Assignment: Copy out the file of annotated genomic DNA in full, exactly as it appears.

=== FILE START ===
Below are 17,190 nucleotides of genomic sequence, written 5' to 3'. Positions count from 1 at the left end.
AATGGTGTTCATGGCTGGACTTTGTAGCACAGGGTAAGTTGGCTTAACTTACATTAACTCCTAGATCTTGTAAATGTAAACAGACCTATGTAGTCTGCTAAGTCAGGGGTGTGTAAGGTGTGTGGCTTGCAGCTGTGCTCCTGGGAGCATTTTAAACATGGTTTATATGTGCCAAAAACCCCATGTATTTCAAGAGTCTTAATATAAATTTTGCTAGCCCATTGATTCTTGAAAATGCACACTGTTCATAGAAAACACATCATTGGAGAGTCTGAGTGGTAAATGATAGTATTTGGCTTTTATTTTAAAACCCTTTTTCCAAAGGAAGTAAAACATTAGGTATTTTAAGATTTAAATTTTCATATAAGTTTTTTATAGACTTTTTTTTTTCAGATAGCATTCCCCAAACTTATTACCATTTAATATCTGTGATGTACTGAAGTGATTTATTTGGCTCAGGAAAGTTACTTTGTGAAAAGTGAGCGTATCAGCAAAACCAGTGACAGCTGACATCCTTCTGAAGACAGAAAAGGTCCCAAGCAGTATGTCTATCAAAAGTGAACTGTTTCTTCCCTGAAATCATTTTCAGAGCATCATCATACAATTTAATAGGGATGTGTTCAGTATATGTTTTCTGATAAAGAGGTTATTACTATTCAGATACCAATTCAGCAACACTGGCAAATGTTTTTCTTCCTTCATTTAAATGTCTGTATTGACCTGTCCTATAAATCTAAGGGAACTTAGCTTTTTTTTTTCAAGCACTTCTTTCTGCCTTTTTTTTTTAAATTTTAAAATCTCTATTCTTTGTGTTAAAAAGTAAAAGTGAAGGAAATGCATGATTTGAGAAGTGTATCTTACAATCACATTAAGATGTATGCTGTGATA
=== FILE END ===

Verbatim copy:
Below are 17,190 nucleotides of genomic sequence, written 5' to 3'. Positions count from 1 at the left end.
AATGGTGTTCATGGCTGGACTTTGTAGCACAGGGTAAGTTGGCTTAACTTACATTAACTCCTAGATCTTGTAAATGTAAACAGACCTATGTAGTCTGCTAAGTCAGGGGTGTGTAAGGTGTGTGGCTTGCAGCTGTGCTCCTGGGAGCATTTTAAACATGGTTTATATGTGCCAAAAACCCCATGTATTTCAAGAGTCTTAATATAAATTTTGCTAGCCCATTGATTCTTGAAAATGCACACTGTTCATAGAAAACACATCATTGGAGAGTCTGAGTGGTAAATGATAGTATTTGGCTTTTATTTTAAAACCCTTTTTCCAAAGGAAGTAAAACATTAGGTATTTTAAGATTTAAATTTTCATATAAGTTTTTTATAGACTTTTTTTTTTCAGATAGCATTCCCCAAACTTATTACCATTTAATATCTGTGATGTACTGAAGTGATTTATTTGGCTCAGGAAAGTTACTTTGTGAAAAGTGAGCGTATCAGCAAAACCAGTGACAGCTGACATCCTTCTGAAGACAGAAAAGGTCCCAAGCAGTATGTCTATCAAAAGTGAACTGTTTCTTCCCTGAAATCATTTTCAGAGCATCATCATACAATTTAATAGGGATGTGTTCAGTATATGTTTTCTGATAAAGAGGTTATTACTATTCAGATACCAATTCAGCAACACTGGCAAATGTTTTTCTTCCTTCATTTAAATGTCTGTATTGACCTGTCCTATAAATCTAAGGGAACTTAGCTTTTTTTTTTCAAGCACTTCTTTCTGCCTTTTTTTTTTAAATTTTAAAATCTCTATTCTTTGTGTTAAAAAGTAAAAGTGAAGGAAATGCATGATTTGAGAAGTGTATCTTACAATCACATTAAGATGTATGCTGTGATA